Mel Gibson’s “The Passion of the Christ” scored three Academy Award nominations when the list of nominees was announced Tuesday morning in Los Angeles.

The controversial but lucrative film earned nominations for Best Cinematography, Best Original Score and Best Makeup.

The Passion,” which grossed roughly $370 million at the domestic box-office, sparked much debate in the religious community, especially over its depiction of Jews and their role in Jesus’ crucifixion.

The film was shot by Caleb Deschanel, who also worked with Gibson on “The Patriot,” a 2000 Revolutionary War film that, like “Passion,” featured strong violence.

In the cinematography category, “The Passion” is up against “House of Flying Daggers,” “A Very Long Engagement,” “The Phantom of the Opera” and Martin Scorsese’s biopic of Howard Hughes, “The Aviator.”

John Debney, a hard-working Hollywood composer, earned his first Oscar nomination for his original score for “The Passion.” Other movies nominated for Best Orignal Score are “Finding Neverland,” “Harry Potter and the Prisoner of Azkaban,” “Lemony Snicket’s A Series of Unfortunate Events” and “The Village.”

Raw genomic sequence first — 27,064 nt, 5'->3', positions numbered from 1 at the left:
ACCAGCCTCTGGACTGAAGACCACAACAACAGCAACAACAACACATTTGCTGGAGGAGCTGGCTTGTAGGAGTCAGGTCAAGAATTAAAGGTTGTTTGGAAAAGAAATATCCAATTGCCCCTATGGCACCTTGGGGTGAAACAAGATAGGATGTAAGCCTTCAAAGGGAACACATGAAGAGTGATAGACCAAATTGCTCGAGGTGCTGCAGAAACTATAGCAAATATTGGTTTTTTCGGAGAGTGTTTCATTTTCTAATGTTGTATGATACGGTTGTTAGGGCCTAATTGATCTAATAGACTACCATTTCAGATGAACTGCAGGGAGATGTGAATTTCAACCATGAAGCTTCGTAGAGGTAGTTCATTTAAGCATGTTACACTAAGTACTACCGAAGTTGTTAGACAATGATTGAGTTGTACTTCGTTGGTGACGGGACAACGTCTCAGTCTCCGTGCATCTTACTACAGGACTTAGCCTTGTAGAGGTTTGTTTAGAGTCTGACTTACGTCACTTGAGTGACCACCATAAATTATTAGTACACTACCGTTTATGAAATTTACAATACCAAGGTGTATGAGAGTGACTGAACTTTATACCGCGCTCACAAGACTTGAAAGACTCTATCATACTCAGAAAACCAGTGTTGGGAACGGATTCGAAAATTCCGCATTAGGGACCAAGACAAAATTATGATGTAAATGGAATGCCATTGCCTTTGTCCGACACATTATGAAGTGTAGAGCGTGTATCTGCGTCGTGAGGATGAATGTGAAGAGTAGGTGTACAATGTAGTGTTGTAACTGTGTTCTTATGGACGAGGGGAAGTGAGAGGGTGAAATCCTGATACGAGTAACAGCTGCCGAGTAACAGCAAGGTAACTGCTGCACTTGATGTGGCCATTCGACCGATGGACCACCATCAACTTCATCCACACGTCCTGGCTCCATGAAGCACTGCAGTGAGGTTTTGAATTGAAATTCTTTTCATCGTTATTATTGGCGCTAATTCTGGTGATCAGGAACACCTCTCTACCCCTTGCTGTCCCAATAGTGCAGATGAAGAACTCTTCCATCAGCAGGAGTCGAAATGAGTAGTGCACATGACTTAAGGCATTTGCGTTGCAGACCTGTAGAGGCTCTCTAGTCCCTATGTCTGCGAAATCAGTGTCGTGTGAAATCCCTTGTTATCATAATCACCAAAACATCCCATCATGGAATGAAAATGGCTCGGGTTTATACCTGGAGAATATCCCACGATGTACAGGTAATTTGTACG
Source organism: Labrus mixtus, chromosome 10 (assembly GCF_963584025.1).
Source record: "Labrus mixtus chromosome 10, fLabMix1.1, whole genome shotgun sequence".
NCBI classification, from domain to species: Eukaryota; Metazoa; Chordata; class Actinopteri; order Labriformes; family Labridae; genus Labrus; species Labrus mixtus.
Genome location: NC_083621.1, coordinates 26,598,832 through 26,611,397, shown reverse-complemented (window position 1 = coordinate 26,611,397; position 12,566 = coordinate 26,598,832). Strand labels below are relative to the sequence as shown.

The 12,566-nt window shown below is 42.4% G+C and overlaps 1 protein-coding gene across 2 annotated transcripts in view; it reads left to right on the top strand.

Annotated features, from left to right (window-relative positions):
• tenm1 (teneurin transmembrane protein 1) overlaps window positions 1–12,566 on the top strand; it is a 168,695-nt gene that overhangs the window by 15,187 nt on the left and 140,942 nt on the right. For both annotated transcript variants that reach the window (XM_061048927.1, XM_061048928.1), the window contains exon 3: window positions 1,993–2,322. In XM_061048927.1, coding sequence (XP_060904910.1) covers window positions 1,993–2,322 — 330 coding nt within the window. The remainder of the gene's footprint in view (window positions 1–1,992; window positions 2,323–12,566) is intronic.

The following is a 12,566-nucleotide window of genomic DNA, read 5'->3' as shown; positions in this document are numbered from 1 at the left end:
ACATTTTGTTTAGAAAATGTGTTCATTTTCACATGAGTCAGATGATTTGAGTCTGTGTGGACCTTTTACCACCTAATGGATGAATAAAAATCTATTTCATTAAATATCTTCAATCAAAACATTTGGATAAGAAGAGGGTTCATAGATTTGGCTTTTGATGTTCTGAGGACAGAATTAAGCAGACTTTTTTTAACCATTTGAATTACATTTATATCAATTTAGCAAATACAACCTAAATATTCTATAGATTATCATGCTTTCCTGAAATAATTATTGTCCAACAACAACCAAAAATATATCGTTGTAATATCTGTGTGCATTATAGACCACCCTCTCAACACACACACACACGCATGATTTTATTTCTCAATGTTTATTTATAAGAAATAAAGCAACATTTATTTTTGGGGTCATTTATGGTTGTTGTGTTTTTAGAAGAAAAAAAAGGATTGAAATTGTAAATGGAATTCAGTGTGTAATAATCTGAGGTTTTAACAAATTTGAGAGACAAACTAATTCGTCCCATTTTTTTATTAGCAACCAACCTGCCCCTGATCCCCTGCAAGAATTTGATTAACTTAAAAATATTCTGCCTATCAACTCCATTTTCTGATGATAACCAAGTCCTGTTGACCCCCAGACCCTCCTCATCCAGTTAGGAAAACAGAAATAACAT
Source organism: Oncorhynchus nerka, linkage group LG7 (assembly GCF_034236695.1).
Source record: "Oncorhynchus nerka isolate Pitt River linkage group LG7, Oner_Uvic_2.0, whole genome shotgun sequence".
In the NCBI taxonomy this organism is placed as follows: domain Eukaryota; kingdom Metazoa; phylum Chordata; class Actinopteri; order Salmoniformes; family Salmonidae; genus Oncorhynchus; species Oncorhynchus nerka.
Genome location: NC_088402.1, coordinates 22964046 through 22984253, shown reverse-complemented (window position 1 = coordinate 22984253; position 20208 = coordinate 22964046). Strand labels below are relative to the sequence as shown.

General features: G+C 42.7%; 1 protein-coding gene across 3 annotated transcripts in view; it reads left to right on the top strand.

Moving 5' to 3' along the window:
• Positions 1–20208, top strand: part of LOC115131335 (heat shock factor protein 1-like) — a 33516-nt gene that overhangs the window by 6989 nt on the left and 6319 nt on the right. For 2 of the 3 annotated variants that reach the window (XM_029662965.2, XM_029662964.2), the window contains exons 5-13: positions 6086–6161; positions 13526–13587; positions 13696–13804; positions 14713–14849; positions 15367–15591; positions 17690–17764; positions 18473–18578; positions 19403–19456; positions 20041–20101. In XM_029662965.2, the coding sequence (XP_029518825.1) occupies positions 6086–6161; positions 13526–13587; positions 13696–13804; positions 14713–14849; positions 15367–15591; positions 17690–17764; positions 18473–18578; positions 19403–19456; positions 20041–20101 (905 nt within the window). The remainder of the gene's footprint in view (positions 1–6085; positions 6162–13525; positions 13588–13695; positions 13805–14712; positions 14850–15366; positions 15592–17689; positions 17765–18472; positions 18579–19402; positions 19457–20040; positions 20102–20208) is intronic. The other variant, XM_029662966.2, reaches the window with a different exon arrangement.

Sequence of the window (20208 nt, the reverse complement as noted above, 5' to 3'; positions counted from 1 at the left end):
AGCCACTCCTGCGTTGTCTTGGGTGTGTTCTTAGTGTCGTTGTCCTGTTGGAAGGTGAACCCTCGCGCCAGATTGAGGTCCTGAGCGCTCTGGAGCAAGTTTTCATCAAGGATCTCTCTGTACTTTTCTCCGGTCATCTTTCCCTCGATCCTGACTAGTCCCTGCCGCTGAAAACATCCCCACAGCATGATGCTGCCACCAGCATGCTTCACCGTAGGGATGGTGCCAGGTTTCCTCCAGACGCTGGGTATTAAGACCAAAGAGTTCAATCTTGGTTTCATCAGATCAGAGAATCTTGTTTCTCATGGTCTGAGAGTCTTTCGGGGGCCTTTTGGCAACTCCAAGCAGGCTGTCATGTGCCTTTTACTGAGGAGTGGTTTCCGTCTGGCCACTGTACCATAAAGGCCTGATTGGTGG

Debney’s score topped the soundtrack charts during the movie’s first three weeks of release in February and March 2004, according to Nielsen SoundScan in a Reuters article.

“The Passion” will also receive competition from “Lemony Snicket” in the Best Makeup category, where the only other nominee is “The Sea Inside,” a Spanish film about a man’s real-life struggle to win the right to die.

This year’s Oscar nominees are heavily populated by real-life stories.

In addition to “The Passion,” Academy voters went for “The Sea Inside” (about Ramon Sampedro), “The Aviator” (Howard Hughes), “Ray” (Ray Charles), “Finding Neverland” (J.M. Barrie), and “Hotel Rwanda” (Paul Rusesabagina).

Cliff Vaughn is culture editor for

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